Rauner rebuts allegations of doing business at governor's mansion

Gov. Bruce Rauner says there's no validity to allegations he crossed a line in keeping his public life and financial dealings separate.

"Let's be clear, my assets are independently managed. I have no role in day-to day investment management of those," Rauner, a Winnetka venture capitalist, told the Daily Herald editorial board Monday.

The issue involves a lawsuit by Harreld "Kip" Kirkpatrick, a one-time state treasurer candidate and Rauner's investment partner in a Michigan-based mortgage loan company.

The investment later led to a $67.5 million settlement by the mortgage company and a $15 million return for Rauner but a financial loss for Kirkpatrick, the lawsuit filed in 2017 claims.

The lawsuit also indicates Rauner met Kirkpatrick o n May 11, 2015, on the back porch of the governor's mansion in Springfield to discuss the settlement and later at the Chicago Club on Sept. 15, 2015.

As newly elected governor, Rauner vowed to put his investments in a blind trust. Those actions would prevent conflicts of interest and meant the governor and his wife had "given away decision-making and responsibilities related to their assets and investments" to an investment adviser with power of attorney, a spokesman said in a Jan. 9, 2015, news release, shortly after Rauner was sworn in.

"There's no there there," Rauner said Monday of allegations by Democrats that he was conducting business deals at the Executive Mansion.

"This dispute is a contract dispute that stems from before I was governor. It's in arbitration and it'll get handled. It has nothing to do with investment decisions."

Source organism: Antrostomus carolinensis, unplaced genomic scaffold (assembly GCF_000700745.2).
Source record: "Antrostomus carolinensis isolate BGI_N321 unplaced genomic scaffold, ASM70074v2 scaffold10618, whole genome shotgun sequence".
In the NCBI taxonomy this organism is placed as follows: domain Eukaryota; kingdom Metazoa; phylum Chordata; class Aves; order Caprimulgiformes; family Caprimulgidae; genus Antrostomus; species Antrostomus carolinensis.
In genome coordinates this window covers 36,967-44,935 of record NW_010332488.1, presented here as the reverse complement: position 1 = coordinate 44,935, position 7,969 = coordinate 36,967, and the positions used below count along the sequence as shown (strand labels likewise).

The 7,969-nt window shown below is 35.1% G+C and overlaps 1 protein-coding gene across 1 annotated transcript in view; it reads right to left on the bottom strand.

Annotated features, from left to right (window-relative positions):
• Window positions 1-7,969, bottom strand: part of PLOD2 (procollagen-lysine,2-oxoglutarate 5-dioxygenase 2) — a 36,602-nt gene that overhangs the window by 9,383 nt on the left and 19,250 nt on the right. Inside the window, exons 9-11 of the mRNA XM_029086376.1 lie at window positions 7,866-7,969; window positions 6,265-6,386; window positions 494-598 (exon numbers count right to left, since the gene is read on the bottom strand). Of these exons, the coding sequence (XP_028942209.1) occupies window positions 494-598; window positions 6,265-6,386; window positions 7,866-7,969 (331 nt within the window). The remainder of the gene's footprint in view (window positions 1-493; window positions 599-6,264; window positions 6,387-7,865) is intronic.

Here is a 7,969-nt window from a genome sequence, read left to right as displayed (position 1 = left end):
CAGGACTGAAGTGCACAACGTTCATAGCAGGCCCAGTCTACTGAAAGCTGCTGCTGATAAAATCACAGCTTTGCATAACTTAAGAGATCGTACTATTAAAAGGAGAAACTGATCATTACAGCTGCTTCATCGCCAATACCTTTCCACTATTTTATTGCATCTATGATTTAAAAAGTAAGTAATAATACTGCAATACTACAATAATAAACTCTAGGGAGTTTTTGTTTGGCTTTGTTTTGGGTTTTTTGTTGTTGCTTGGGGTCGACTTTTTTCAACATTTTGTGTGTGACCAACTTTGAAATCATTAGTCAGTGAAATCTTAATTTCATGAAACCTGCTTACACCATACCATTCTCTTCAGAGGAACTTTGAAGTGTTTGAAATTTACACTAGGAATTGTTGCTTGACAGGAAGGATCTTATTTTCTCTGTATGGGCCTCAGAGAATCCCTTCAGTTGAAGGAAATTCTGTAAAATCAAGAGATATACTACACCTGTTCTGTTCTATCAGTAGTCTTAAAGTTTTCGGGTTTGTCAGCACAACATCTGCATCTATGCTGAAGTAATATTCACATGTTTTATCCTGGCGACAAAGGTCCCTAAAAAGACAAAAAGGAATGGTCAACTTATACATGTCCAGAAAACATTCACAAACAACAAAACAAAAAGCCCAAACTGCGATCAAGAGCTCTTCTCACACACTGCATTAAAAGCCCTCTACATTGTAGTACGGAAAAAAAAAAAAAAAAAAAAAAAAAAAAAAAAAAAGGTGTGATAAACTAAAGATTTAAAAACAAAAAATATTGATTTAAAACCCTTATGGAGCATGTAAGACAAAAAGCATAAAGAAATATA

The lawsuit states that Kirkpatrick updated Rauner in the May meeting in Springfield about "his expectations regarding the return to Kirkpatrick Capital from a settlement and the allocation of the settlement." Rauner had made an earlier investment of $5 million in Kirkpatrick's company, Kirkpatrick Capital.

The governor's press office said in early 2015 that Roundtable Investment Partners was given power of attorney to take control of every investment of the Rauners. Procedures were established to direct all communications about investments to Roundtable.

Illinois governor-elect, wife put investments in blind trust

Illinois Gov. Rauner has investment adviser, not blind trust

Lawsuit: Gov. Rauner met about investments while in office

Article Comments
Guidelines: Keep it civil and on topic; no profanity, vulgarity, slurs or personal attacks. People who harass others or joke about tragedies will be blocked. If a comment violates these standards or our terms of service, click the "flag" link in the lower-right corner of the comment box. To find our more, read our FAQ.